Towering truths in Frayn's wry drama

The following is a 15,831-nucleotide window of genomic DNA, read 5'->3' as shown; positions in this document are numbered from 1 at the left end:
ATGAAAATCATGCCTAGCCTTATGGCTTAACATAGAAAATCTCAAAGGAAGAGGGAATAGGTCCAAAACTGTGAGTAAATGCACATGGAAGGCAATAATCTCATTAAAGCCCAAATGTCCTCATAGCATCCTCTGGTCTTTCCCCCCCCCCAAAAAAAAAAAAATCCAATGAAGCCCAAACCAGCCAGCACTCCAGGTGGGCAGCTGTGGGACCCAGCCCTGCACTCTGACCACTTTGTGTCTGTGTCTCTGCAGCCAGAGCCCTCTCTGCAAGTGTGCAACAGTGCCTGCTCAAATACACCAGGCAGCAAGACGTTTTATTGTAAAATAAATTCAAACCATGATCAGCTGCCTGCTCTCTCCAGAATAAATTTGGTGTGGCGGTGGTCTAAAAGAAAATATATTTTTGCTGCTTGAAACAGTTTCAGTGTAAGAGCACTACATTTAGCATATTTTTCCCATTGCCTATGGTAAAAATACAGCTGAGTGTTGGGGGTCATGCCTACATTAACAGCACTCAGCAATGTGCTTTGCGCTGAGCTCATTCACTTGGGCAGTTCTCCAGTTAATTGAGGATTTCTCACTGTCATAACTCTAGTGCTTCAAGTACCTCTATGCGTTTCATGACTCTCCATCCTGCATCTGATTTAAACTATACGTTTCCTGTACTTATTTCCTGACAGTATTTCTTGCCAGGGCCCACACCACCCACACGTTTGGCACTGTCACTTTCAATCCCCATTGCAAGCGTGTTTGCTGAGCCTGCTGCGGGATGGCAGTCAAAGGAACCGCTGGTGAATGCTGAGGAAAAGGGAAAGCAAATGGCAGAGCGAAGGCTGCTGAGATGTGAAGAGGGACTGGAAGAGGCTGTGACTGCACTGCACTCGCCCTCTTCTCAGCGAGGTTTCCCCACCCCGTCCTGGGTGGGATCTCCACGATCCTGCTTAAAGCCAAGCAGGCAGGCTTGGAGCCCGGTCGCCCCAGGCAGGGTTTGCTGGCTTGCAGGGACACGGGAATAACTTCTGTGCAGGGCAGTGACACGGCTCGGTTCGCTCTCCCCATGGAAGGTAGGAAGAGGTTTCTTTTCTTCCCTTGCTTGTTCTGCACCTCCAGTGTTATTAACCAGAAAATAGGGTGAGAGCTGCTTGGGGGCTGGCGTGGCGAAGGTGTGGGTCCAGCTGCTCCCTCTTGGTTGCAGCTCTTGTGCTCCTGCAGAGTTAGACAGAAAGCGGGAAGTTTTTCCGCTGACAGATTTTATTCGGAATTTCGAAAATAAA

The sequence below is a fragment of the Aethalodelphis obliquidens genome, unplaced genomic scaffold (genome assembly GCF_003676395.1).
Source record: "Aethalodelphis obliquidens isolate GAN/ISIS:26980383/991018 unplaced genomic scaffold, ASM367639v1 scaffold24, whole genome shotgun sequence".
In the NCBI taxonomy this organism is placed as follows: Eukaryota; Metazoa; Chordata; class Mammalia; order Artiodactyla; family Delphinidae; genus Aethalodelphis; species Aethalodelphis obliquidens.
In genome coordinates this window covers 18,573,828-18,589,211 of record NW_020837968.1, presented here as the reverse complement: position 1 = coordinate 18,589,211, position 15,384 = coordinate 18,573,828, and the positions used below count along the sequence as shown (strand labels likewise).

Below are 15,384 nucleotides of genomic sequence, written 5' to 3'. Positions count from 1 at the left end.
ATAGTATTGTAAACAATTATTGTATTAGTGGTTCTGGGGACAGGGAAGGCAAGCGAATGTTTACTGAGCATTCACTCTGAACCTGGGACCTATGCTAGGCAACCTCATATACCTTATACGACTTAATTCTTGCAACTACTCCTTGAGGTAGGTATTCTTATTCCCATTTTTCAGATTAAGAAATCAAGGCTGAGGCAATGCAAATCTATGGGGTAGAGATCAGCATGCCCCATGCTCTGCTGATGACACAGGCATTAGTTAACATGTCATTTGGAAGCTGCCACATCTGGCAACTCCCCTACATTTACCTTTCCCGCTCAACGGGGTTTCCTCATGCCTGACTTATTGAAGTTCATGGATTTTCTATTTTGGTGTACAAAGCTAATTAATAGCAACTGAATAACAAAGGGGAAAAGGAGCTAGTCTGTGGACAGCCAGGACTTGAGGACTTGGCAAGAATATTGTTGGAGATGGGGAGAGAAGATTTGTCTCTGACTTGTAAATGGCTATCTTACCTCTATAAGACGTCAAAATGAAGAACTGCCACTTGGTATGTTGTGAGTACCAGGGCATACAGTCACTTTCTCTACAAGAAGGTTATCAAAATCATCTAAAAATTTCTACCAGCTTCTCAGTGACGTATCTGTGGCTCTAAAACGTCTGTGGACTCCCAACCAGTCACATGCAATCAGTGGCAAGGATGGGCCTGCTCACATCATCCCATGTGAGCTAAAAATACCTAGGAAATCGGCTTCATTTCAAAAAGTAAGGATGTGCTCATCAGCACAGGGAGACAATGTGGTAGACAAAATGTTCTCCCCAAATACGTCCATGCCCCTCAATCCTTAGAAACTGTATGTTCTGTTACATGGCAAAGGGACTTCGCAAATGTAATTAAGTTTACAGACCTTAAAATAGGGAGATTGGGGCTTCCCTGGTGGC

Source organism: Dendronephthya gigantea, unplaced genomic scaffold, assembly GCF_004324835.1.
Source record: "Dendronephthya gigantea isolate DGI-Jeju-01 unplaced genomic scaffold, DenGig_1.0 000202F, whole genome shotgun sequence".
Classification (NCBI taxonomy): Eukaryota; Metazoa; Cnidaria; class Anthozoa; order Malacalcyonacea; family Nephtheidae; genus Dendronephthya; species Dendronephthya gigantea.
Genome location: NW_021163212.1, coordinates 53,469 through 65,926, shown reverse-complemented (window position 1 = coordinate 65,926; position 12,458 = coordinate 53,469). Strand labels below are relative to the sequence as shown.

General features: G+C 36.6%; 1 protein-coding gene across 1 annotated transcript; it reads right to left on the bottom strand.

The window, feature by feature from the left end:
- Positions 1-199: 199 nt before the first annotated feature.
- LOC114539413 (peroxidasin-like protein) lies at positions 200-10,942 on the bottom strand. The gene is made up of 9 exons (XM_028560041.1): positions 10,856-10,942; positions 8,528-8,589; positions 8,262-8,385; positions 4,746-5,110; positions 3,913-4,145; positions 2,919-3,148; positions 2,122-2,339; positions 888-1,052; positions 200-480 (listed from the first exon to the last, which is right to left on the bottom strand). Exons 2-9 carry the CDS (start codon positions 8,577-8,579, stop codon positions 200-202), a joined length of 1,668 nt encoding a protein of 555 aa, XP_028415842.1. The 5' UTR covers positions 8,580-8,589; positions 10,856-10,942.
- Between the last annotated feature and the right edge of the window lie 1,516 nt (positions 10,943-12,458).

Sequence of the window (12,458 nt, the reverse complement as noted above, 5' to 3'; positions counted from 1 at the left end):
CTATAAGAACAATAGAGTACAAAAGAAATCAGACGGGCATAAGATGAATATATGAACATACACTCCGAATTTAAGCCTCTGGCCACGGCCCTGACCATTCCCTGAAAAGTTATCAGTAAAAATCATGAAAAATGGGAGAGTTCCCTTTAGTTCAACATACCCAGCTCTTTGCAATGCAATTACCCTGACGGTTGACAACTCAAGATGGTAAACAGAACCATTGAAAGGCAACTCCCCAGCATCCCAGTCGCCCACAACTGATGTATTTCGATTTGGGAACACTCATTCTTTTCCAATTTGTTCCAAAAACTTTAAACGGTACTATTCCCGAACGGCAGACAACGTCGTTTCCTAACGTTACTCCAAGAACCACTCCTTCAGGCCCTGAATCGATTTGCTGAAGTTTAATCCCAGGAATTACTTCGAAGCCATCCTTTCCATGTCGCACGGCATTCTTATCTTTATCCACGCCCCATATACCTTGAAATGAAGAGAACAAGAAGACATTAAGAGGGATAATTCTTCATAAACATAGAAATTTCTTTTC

Man can build housing projects and engineer social change efficiently, if only he did not have to consider the consequences for the people affected. That is the way idealistic architect and liberal thinker David Kitzinger sees the world in Michael Frayn's Benefactors, a wry drama of good intentions gone astray, both in an urban redevelopment project and in human relationships. Frayn may be best-known for his knock-about backstage farce Noises Off, but one can see a similar intricate construction in this drama from the early 1980s. Although rarely revived, it transcends the political jabs at the Thatcher government when the play was new. Today, it is the interpersonal machinations that seem the most compelling. At least, that is the impression left by a taut, well-acted production at Palm Beach Dramaworks, the ... professional company that specializes in dusting off worthy scripts from the past. As David's project...runs into zoning problems, he is forced to reconfigure it into two 50-story skyscrapers... No one is more against the plan than contrarian Colin, who...is a role well-tailored to Todd Allen Durkin, who adds an element of feeling to the character's peevishness... Michael St. Pierre's David is sheer paternalism in his desire to affect architectural change... Irene Adjan (Jane) comes the closest to a rational, moderate viewpoint, but keep your eye on Nanique Gheridian as Sheila, a dithering appendage at the beginning, who visibly grows from the Kitzingers' efforts of assistance, a metamorphosis that leads to an angry second act eruption. Benefactors pushes the physical limits of Dramaworks' space, but director J. Barry Lewis stages the play throughout the auditorium, aided by a detailed, naturalistic set by Michael Amico. Perhaps the company was prompted in its play selection by the residential towers that have cropped up in downtown West Palm Beach, but in reviving Frayn's cautionary tale they have uncovered a play of ideas that is both timeless and universal.